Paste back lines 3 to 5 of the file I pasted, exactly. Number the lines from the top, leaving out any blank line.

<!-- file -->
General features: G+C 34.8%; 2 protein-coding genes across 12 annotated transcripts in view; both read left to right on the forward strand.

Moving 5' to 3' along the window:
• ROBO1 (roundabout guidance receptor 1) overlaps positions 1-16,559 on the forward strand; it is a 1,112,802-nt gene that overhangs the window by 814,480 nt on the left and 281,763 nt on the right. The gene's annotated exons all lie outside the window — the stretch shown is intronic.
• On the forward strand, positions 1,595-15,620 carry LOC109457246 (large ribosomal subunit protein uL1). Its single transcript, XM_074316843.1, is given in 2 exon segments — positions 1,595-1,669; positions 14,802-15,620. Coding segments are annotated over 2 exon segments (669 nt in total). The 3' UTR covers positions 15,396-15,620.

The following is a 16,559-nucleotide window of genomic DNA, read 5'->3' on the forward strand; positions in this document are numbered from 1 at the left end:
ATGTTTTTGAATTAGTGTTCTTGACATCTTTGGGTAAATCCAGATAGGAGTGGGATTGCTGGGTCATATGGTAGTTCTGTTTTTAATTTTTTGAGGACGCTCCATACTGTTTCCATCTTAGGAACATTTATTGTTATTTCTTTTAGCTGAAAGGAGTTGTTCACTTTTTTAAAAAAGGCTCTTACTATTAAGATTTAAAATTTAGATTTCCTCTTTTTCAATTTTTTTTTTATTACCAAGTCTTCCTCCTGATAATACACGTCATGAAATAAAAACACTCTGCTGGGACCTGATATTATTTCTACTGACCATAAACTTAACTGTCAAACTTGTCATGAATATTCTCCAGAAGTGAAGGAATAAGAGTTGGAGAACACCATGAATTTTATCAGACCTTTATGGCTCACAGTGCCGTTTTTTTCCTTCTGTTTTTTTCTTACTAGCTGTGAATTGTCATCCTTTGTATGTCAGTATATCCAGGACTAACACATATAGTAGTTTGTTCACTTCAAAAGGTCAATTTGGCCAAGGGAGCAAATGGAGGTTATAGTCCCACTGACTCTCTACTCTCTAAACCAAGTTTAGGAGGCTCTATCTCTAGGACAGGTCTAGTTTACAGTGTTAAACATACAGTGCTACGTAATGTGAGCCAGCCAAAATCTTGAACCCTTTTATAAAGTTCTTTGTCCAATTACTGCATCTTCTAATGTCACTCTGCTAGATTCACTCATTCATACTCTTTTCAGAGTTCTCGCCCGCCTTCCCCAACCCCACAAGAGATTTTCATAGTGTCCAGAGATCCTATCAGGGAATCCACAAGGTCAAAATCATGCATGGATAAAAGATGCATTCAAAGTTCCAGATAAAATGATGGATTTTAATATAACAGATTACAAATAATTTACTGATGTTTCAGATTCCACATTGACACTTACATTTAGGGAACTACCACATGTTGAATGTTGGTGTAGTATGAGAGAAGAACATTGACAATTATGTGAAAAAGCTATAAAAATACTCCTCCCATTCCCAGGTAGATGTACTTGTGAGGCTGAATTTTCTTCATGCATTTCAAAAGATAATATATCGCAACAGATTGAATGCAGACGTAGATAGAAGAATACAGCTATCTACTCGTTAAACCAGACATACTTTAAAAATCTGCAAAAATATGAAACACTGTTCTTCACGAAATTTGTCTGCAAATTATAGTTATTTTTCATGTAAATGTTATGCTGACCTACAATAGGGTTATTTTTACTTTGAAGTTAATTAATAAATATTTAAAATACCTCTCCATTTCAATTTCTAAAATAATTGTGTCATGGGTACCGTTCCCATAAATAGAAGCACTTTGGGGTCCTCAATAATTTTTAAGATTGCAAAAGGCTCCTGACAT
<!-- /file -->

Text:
• ROBO1 (roundabout guidance receptor 1) overlaps positions 1-16,559 on the forward strand; it is a 1,112,802-nt gene that overhangs the window by 814,480 nt on the left and 281,763 nt on the right. The gene's annotated exons all lie outside the window — the stretch shown is intronic.
• On the forward strand, positions 1,595-15,620 carry LOC109457246 (large ribosomal subunit protein uL1). Its single transcript, XM_074316843.1, is given in 2 exon segments — positions 1,595-1,669; positions 14,802-15,620. Coding segments are annotated over 2 exon segments (669 nt in total). The 3' UTR covers positions 15,396-15,620.

The following is a 16,559-nucleotide window of genomic DNA, read 5'->3' on the forward strand; positions in this document are numbered from 1 at the left end: